Market Extra: Euro finds its niche as a funding currency

By Myra P. Saefong, MarketWatch


The euro’s popularity as a funding currency for so-called carry trades has grown.

SAN FRANCISCO (MarketWatch) — With the European Central Bank’s key lending rate at a record low, the euro has emerged as a funding currency in so-called carry trades — a practice of selling weak, low-interest currencies to buy higher-yielding assets.

A “combination of low, short-term borrowing costs relative to most other currencies and the diminished likelihood of an extended appreciation […] have enhanced the euro’s attractiveness as a means of funding carry trades,” said John Lonski, chief economist at Moody’s Capital Markets Group.

In a carry trade, investors sell or borrow against low-yielding currencies to fund investments in higher-yielding currencies, such as the Australian dollar. The euro is currently fitting the bill of a lower-yielding currency after the ECB earlier this month lowered its key lending rate to a record-low 0.75% from 1% to support the ailing euro-zone economy.
Read more on the ECB rate decision.

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Some of the euro’s appeal as a funding currency, however, dulled on Thursday, as the shared currency rallied against the U.S. dollar after ECB chief Mario Draghi said the central bank stands ready to do whatever it takes to save the euro.
Read more in currencies story.

Early Thursday, the euro was buying around $1.2298, up about 1.3% from a day earlier, but still down 5% for the year. It bought 96.14 yen, up 1.4% from Wednesday, though off 3.5% for the year and nearly 5% for the quarter.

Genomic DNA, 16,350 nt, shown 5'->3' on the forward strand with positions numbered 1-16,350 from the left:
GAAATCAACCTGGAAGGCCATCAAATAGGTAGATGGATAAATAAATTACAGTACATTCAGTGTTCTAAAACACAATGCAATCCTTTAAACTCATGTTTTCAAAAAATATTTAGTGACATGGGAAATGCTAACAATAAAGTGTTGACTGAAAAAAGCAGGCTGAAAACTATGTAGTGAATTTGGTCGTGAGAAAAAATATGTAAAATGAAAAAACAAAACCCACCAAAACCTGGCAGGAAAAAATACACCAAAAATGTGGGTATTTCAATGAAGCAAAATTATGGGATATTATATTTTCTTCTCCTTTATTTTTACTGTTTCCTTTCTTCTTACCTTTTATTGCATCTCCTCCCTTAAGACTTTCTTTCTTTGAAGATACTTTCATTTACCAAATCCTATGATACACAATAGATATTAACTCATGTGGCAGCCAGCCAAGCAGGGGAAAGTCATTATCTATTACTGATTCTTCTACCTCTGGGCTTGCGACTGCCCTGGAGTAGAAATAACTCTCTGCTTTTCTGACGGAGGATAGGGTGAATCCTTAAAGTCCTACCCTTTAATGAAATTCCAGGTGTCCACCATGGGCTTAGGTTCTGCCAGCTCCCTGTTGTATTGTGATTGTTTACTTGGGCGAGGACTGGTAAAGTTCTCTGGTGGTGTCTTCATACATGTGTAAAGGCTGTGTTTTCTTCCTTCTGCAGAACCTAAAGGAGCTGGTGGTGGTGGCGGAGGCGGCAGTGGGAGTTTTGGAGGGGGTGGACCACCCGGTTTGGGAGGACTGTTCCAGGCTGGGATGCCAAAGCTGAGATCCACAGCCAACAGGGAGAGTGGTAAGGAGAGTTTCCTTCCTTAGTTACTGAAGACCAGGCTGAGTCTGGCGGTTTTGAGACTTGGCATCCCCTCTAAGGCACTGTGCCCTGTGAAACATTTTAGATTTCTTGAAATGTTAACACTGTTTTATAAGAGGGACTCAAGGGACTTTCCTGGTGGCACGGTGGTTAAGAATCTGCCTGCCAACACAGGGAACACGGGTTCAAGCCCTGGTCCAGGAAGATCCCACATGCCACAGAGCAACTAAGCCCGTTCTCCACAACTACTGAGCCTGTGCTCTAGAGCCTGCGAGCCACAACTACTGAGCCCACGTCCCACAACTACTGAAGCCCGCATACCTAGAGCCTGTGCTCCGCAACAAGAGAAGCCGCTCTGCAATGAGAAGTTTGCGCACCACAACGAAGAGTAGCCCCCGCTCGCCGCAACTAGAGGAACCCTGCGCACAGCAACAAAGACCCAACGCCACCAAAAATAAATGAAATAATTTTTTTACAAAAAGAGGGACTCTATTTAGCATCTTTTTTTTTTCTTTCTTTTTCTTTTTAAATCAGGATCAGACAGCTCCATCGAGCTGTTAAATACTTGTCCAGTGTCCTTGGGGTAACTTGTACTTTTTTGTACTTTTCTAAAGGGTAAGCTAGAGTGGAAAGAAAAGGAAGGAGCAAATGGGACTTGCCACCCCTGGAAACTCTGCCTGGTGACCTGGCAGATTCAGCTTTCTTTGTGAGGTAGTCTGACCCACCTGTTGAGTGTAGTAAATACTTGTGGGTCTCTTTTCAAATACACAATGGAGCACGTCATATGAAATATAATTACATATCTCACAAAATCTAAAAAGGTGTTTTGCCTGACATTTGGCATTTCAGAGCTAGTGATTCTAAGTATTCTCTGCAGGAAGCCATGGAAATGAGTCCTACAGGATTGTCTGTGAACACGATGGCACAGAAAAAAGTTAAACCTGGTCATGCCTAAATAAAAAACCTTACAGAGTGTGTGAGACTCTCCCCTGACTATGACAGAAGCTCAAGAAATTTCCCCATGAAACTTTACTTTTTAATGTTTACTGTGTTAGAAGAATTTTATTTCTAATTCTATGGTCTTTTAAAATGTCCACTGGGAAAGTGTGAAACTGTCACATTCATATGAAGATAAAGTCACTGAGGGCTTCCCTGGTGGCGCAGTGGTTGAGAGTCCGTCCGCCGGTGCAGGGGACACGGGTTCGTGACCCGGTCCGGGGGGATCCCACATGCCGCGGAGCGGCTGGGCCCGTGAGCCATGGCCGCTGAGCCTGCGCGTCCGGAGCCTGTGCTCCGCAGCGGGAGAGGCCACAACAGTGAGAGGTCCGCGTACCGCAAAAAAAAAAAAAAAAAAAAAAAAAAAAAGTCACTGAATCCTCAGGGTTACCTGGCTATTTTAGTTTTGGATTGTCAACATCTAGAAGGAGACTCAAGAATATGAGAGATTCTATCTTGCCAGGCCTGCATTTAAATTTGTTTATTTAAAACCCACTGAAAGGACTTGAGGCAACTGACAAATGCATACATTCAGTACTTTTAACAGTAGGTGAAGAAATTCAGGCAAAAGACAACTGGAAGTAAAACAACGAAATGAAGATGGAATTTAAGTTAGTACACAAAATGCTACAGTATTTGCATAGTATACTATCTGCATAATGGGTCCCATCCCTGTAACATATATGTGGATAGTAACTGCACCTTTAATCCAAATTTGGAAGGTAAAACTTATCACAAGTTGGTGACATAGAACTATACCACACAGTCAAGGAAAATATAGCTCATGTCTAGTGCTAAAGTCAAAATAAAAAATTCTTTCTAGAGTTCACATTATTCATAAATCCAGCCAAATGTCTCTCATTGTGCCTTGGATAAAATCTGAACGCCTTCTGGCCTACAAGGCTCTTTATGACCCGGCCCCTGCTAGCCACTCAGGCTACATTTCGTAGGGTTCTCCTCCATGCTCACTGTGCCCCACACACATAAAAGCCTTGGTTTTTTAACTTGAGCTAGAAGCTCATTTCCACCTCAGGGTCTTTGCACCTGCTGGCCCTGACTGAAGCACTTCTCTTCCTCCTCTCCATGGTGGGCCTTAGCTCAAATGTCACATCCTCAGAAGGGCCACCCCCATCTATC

“The simple fact the euro received a shot in the arm from the ECB, ultimately expanding the monetary base, could make a case for the euro to become a favored currency in carry trades,” said Robert Fuest, chief operating officer and head of investment research at Landor Fuest Capital Managers.

The U.S. dollar and Japanese yen had been instruments for carry trades with interest rates in the U.S. and Japan near zero. The shift to the euro as a funding currency removes some downward pressure on the dollar and yen. That’s not necessarily a good thing for the U.S. and Japan, whose exports benefit from cheaper currencies.


Against the U.S. dollar, the euro

/quotes/zigman/4867933/sampled EURUSD

 recently sank to a two-year low and the euro

/quotes/zigman/4868097/sampled EURJPY

 has fallen to its lowest level since 2000 versus the yen. Currency exchange-traded funds have also reflected the move: quarter to date, as of Wednesday, the PowerShares DB U.S. Dollar Bullish Fund

/quotes/zigman/1502728/quotes/nls/uup UUP

 and the CurrencyShares Japanese Yen Trust ETF

/quotes/zigman/453625/quotes/nls/fxy FXY

 have each added more than 2%, while the CurrencyShares Euro Trust

/quotes/zigman/434221/quotes/nls/fxe FXE

 has lost around 4%.
Get currencies data.

The ECB move to push the overnight cost of capital closer to zero has apparently ignited a “wave of euro carry trades,” said Richard Hastings, a macro strategist at Global Hunter Securities.

“When the ECB overnight rate was higher than the Bank of Japan’s, there was an interest-rate differential that favored the euro especially against the U.S. dollar,” he said. “That’s part of the reason why we saw $1.35-$1.60 in the euro-dollar for a long time.”

But “when the ECB lowered the overnight rate recently, it ended the differential,” he explained. “Since that time, the euro has declined against the yen consistently and somewhat against the U.S. dollar.”

Popularity grows

Initially, in the new year, the euro carry trade was not as popular as the carry trade in the U.S. dollar and Japanese yen “because the markets still believed that the euro could possibly get its act together,” said Wojtek Zarzycki, chief investment officer of Optimal Investing.


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